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Montalvo v. Sisto

June 28, 2010




Petitioner, Thomas Montalvo , is a state prisoner proceeding pro se with a petition for writ of habeas corpus pursuant to 28 U.S.C. § 2254. Petitioner is currently serving an indeterminate life sentence following his 1988 convictions in Shasta County Superior Court for attempted murder, auto theft, and second degree robbery. Here, petitioner does not challenge the constitutionality of those conviction, but rather, the execution of his sentence, and specifically, the May 18, 2007 decision by the Board of Parole Hearings (the "Board") finding him unsuitable for parole.


Petitioner claims that:

A. The Board's 2007 decision to deny him parole was arbitrary because it was unsupported by any relevant or reliable evidence that he currently poses an unreasonable risk of danger to society, in violation of his federal right to due process.

B. The Board's 2007 decision to deny him parole extended his term of imprisonment beyond the statutory maximum term of confinement for his convicted offense based on facts not proven beyond a reasonable doubt.

C. The California Code of Regulations governing parole determinations are void and unconstitutional.

Upon careful consideration of the record and applicable law, it is recommended that this petition for writ of habeas corpus relief be denied.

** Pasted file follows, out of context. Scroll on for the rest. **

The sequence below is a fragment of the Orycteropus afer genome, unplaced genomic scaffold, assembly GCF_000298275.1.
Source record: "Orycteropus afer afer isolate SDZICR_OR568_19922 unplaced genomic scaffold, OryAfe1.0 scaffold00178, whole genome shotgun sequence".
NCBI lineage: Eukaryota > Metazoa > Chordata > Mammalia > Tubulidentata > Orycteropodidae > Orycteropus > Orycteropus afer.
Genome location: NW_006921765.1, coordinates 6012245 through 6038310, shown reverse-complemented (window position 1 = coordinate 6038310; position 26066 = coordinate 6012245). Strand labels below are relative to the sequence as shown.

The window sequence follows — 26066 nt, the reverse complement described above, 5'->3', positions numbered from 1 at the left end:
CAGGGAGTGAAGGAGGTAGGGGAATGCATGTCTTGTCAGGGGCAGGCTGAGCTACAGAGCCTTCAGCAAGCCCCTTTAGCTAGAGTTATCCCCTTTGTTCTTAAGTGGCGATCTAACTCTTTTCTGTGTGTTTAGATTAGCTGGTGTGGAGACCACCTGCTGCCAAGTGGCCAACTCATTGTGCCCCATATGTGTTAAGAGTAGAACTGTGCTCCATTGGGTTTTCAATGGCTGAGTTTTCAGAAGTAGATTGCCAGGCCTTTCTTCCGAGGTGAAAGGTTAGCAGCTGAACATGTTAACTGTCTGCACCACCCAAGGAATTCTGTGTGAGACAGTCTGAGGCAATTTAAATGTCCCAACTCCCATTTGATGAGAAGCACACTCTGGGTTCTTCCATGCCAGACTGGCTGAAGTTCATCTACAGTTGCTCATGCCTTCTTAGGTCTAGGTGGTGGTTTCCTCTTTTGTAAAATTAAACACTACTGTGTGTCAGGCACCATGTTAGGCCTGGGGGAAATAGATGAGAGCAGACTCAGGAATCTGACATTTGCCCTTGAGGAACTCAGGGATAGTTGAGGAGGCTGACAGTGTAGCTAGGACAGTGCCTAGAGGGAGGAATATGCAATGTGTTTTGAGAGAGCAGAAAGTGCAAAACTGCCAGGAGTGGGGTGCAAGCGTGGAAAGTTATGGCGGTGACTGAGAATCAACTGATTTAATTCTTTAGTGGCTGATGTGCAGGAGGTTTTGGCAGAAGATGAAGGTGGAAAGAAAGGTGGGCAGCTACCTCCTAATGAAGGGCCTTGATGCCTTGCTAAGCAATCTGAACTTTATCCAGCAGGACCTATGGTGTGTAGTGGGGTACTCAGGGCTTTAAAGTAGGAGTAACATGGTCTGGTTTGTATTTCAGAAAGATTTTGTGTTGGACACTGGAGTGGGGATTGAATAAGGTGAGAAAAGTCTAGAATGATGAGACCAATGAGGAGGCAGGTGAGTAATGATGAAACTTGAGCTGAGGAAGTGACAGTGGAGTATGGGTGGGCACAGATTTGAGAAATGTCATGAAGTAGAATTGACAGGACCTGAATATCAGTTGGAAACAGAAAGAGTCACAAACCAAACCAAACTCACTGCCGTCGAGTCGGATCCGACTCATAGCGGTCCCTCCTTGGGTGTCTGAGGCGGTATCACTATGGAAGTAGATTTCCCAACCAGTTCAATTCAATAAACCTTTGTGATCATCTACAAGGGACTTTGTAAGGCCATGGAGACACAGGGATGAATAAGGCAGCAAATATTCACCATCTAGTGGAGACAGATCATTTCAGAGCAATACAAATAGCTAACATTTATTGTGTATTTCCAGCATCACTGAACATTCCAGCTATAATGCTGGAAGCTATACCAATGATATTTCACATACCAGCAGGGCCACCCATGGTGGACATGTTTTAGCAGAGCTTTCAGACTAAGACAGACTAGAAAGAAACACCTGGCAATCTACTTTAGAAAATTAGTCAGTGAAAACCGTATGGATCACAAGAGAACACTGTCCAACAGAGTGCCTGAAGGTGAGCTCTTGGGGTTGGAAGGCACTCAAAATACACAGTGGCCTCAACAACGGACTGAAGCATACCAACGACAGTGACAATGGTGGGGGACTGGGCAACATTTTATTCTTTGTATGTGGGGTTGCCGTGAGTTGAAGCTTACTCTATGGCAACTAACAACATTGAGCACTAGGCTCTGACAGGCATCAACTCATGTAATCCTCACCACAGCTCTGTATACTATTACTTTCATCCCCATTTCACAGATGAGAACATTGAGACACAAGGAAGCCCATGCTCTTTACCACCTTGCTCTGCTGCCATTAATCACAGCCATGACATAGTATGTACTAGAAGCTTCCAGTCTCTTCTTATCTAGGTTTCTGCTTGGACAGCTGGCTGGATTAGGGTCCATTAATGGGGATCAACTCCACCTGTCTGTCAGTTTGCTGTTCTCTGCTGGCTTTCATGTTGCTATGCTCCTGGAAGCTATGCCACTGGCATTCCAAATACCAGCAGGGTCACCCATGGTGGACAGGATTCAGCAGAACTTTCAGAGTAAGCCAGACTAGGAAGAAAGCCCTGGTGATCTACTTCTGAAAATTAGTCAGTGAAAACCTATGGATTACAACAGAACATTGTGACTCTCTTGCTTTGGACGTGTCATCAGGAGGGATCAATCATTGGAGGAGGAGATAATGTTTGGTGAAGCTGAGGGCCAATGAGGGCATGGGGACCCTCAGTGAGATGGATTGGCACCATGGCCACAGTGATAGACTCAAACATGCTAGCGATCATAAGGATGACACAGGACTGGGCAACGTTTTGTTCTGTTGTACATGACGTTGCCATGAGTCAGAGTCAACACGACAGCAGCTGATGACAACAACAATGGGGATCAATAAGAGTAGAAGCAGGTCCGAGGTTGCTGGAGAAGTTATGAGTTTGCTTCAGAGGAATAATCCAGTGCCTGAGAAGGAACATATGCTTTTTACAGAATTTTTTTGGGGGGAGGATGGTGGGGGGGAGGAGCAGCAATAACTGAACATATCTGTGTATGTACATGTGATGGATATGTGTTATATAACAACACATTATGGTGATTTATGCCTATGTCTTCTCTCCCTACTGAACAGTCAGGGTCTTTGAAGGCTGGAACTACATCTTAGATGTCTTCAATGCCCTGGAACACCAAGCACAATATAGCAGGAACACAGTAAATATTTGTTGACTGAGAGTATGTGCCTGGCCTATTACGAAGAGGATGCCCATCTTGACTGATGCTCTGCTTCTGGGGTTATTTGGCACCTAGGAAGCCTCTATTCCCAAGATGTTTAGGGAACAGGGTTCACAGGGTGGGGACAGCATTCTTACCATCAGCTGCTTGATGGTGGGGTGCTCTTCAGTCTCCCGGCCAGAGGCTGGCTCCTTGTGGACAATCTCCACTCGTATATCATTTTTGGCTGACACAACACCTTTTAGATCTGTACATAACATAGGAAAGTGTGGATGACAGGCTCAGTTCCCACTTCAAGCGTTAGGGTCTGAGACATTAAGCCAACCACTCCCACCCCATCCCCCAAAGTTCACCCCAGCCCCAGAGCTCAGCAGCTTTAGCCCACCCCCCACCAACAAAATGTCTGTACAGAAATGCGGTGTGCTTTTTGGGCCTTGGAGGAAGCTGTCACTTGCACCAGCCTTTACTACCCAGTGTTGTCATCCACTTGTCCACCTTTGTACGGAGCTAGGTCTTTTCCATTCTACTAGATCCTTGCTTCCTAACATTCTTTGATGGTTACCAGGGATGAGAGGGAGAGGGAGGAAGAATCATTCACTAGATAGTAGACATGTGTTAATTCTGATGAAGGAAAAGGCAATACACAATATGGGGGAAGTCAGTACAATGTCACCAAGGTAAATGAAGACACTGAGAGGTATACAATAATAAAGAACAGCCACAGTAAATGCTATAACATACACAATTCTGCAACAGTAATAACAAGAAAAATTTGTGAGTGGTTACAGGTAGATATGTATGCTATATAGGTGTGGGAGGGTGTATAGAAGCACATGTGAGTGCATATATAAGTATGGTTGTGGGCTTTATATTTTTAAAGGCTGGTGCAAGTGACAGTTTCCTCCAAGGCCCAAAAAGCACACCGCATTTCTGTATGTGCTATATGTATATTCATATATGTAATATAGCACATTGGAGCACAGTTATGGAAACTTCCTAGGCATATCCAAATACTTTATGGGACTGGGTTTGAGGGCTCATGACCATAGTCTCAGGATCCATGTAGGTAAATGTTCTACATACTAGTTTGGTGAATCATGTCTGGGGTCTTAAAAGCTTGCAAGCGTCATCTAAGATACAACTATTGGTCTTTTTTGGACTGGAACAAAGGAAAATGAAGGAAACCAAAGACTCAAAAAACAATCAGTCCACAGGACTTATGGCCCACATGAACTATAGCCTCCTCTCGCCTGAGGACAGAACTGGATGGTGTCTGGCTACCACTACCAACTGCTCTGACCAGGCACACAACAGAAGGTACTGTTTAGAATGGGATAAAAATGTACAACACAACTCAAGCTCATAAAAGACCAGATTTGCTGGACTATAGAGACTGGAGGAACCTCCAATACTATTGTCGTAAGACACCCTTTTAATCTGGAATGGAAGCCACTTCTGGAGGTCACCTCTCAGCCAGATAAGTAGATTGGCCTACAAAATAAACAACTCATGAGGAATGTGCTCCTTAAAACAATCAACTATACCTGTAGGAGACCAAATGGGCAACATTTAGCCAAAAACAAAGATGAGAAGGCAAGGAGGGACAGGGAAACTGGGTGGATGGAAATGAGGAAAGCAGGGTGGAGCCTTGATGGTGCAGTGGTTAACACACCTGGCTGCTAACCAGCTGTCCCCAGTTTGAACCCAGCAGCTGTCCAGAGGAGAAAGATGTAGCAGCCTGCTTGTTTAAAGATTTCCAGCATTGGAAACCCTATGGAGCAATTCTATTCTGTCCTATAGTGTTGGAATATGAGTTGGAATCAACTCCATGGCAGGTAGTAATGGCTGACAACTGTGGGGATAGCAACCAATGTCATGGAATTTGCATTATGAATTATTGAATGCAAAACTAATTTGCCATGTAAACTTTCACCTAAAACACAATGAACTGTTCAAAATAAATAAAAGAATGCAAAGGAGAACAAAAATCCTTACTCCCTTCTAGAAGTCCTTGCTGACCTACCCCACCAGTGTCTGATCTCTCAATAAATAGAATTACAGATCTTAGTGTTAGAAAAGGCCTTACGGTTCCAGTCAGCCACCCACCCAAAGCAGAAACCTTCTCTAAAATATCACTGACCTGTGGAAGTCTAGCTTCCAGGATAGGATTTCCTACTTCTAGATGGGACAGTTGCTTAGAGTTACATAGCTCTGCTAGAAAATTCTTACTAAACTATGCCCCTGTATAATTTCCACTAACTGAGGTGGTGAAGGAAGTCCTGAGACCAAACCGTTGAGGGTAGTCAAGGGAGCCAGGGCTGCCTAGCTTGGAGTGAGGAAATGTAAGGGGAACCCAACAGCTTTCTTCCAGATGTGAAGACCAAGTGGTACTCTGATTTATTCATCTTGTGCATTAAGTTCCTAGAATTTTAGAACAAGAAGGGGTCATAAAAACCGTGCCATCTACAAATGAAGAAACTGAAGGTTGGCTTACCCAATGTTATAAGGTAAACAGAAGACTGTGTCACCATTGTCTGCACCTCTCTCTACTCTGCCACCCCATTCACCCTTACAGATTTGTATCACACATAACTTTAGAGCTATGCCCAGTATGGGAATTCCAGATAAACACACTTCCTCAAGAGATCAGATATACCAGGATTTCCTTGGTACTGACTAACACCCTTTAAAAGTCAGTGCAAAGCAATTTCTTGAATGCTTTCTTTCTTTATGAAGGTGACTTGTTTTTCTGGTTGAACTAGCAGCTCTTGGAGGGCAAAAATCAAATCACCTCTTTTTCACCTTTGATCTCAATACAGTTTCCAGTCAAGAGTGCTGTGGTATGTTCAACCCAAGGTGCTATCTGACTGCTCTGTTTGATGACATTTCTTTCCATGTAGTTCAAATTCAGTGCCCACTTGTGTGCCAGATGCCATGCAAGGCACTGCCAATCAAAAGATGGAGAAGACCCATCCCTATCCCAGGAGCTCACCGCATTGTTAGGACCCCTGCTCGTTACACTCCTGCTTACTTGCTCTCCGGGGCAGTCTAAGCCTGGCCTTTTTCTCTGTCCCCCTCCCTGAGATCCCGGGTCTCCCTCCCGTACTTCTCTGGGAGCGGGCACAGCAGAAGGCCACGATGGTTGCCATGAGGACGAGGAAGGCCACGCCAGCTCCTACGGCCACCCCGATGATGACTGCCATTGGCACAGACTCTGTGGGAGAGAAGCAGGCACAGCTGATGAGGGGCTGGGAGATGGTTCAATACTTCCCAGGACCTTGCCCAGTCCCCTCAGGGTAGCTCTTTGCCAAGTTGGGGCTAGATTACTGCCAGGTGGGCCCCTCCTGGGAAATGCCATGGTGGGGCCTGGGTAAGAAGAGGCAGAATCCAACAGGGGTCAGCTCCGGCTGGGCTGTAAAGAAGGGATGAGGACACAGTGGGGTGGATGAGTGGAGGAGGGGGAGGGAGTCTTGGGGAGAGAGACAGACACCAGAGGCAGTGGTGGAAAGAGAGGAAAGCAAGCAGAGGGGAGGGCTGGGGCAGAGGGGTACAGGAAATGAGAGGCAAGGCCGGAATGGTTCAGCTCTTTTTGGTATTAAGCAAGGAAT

The basic facts of Petitioner's life crime were summarized from the deputy probation officer's report at his May 18, 2007 parole suitability hearing:

Officer Cunningham contacted the victim, who indicated that the previous day she had received a telephone call regarding a vehicle which she had advertised in the paper for sale. The victim met with Mr. Montalvo on Lake Boulevard at a store. . . . Mr. Montalvo, indicated that he wished to purchase the vehicle and that he would get a check for the vehicle at that time.

According to the victim, she met Mr. Montalvo again at the same store and then later drove to Mr. Montalvo's residence, where his mother was to provide a check. The victim further indicated that they drove to an area off Keswick Dam Road, where Mr. Montalvo pulled over to the side of the road and then exited the vehicle. At this point he bent over the car, looking into the driver's window and she observed a weapon.

Mr. Montalvo told her to get out of the vehicle, at which time she exited on the passenger side. Montalvo had her walk approximately 50 feet away from the vehicle down a dirt road and had her kneel on the gravel. The victim stated she was asking Montalvo not to shoot her because she had two children and would not tell anyone if he would just leave her alone and take the vehicle. Mr. Montalvo shot her in the right leg. The victim indicated that she fell to the left, landing on her side, and tried to act like she was dead, but Mr. Montalvo shot her again anyway.